Technology can be an excellent means of spreading the gospel and connecting with one another. We can use digital media while knowing it does not substitute for in-person community. Discipleship happens most effectively face-to-face.

How are you maximizing online tools in your efforts to bring people together in gospel community?


Work/Life Balance for Christians

How often have you made plans with a friend, only to realize you’ve double booked with a work meeting?

Or when was the last time you tried to engage in your favorite hobby, only to find yourself constantly checking your work email? I’m willing to admit I’m guilty of this—and I’m sure you are too.

Our fast-paced, hustle-and-bustle culture puts us in an endless state of busyness. Our jobs and career goals bump against our personal time, family obligations, and ability to sleep, making it hard to find a rhythm in life. Which, even in the best case, only leads us to anxiety, imbalance, and burnout.

Our desire to work hard and make progress in our professional lives isn’t a bad thing. In fact, God expects us to have a strong work ethic to care for ourselves and our families. Diligence and excellence are two of the major ways we steward the talents, abilities, and resources he’s given us. Colossians 3:23 says, “Whatever you do, do it from the heart, as something done for the Lord and not for people.” But many Christians live with a tension of wanting to excel at work while prioritizing their health, family, friends, and ministry.

Finding balance can feel impossible.

A healthy work-life balance is simply the ability to maintain a sustainable rhythm of work and rest. Achieving a perfectly curated work-life balance is improbable because life is full of sudden and unforeseeable changes. Instead, think about a rhythm that best suits your current season of life. It’s more achievable than you may think.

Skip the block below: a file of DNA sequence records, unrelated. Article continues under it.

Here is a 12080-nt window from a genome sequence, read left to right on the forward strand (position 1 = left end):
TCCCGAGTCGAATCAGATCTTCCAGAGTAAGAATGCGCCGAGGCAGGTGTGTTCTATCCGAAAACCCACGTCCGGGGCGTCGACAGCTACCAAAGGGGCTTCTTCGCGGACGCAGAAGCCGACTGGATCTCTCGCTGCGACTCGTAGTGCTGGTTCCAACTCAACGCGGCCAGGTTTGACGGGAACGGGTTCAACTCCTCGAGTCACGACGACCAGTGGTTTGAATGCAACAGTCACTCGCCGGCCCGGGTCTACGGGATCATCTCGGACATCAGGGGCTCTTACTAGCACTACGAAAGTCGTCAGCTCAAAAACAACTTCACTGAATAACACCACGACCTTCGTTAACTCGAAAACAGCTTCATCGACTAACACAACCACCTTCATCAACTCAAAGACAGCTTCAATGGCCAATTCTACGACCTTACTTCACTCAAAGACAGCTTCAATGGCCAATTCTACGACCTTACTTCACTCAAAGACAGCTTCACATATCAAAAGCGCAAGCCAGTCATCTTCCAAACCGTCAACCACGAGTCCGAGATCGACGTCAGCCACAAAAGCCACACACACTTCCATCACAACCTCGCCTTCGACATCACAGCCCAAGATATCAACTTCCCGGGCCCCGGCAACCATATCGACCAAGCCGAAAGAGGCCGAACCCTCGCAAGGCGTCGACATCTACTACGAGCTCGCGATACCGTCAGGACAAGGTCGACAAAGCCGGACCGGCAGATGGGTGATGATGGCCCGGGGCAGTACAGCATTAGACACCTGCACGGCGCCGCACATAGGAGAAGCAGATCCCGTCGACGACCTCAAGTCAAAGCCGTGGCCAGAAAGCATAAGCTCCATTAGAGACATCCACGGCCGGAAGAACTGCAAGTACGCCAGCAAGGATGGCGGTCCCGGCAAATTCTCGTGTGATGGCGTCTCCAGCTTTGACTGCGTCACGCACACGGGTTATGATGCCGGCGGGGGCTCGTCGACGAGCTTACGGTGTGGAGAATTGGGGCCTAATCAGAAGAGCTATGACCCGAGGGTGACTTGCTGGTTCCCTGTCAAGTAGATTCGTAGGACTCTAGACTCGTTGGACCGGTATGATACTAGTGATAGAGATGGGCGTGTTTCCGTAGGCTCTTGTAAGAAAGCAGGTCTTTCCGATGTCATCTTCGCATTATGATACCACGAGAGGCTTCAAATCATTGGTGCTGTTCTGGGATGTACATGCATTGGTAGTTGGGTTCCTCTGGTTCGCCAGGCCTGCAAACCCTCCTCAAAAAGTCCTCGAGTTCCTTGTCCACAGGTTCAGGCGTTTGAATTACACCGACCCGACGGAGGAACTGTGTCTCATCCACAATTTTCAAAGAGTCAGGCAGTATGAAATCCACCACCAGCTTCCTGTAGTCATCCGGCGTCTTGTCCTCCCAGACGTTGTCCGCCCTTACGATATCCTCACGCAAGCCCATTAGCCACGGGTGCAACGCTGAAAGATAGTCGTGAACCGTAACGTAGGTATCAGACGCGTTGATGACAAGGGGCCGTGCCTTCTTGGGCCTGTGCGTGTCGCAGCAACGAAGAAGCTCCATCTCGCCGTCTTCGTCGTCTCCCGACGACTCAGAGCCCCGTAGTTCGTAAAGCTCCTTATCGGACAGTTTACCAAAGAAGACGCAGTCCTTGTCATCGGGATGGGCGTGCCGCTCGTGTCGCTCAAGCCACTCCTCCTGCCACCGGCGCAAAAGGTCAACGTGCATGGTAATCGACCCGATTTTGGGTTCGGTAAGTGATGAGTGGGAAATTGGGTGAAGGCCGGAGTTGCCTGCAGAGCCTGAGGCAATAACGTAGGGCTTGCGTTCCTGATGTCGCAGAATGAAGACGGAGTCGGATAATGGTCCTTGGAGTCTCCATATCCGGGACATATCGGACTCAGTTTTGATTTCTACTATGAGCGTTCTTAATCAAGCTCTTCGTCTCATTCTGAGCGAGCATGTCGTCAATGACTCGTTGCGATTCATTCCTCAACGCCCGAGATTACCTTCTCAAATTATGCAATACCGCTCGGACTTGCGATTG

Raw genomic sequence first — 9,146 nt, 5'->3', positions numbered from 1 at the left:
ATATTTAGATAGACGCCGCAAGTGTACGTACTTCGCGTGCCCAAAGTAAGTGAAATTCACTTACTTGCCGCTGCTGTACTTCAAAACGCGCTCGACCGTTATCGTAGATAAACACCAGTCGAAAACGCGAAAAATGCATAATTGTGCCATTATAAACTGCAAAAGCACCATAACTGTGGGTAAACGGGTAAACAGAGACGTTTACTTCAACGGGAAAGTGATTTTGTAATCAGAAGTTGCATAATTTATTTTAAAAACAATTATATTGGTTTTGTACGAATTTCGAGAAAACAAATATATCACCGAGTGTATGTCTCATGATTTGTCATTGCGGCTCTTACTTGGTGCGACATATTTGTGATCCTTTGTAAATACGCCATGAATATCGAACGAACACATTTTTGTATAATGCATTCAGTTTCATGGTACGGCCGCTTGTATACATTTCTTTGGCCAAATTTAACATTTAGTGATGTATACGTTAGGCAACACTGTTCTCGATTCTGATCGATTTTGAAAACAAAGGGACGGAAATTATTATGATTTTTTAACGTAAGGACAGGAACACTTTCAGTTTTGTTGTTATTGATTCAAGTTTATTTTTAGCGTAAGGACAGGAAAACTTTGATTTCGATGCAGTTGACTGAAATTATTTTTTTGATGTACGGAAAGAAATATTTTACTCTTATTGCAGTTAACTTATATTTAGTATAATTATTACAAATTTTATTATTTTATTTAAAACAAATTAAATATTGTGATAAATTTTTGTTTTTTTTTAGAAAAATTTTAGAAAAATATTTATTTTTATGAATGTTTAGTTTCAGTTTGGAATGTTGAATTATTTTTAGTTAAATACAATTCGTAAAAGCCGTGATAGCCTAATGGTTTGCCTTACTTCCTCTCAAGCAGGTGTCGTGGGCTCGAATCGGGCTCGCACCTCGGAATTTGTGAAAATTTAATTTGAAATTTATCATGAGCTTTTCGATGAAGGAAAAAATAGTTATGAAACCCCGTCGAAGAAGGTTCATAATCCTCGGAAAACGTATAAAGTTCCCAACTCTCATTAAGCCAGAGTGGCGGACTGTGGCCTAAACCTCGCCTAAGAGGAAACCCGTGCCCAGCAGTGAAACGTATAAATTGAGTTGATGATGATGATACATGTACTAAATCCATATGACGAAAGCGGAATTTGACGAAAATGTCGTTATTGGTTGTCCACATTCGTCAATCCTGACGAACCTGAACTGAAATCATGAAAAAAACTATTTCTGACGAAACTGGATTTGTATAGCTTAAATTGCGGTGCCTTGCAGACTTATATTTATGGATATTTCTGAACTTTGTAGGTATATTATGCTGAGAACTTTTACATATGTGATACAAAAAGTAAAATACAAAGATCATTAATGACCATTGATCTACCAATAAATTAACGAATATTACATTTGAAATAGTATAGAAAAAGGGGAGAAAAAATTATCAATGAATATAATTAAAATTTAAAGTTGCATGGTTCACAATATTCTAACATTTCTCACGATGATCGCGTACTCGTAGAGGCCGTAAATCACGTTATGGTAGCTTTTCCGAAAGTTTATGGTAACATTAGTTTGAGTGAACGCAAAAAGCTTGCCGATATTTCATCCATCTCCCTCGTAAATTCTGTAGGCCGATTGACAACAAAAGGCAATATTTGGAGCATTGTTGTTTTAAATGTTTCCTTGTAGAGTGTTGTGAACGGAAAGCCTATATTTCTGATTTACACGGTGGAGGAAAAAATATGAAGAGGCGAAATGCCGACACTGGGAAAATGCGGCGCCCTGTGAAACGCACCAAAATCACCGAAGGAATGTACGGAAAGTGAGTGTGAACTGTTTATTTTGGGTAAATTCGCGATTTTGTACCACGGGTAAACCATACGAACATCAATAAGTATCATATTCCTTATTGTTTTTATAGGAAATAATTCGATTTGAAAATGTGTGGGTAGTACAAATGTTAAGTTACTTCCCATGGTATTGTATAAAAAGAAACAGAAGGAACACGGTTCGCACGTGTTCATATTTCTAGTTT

Let’s look at 3 practical ways we can bring our professional and personal lives into a harmonious rhythm:

1. Determine Your Priorities

If our main priority is to serve and glorify God in all that we do, then we must take inventory of all he’s given us—our relationships, jobs, our bodies, resources, and our time. We should be faithful with all that God has given us but know that we can’t do everything. Some people and tasks are more important than others. Ask yourself: what are the responsibilities, hobbies, and relationships I refuse to put to the side? Is it serving in the local church? Having dedicated quality time with family and friends? Or maybe climbing a corporate ladder? Verbalizing your priorities will help you determine what you do and don’t have time for. It may even reveal some disordered priorities that need to be rearranged.

For advice on how to balance work with family, check out Expert Ownership: Mastering Small Business with David and Jason Benham.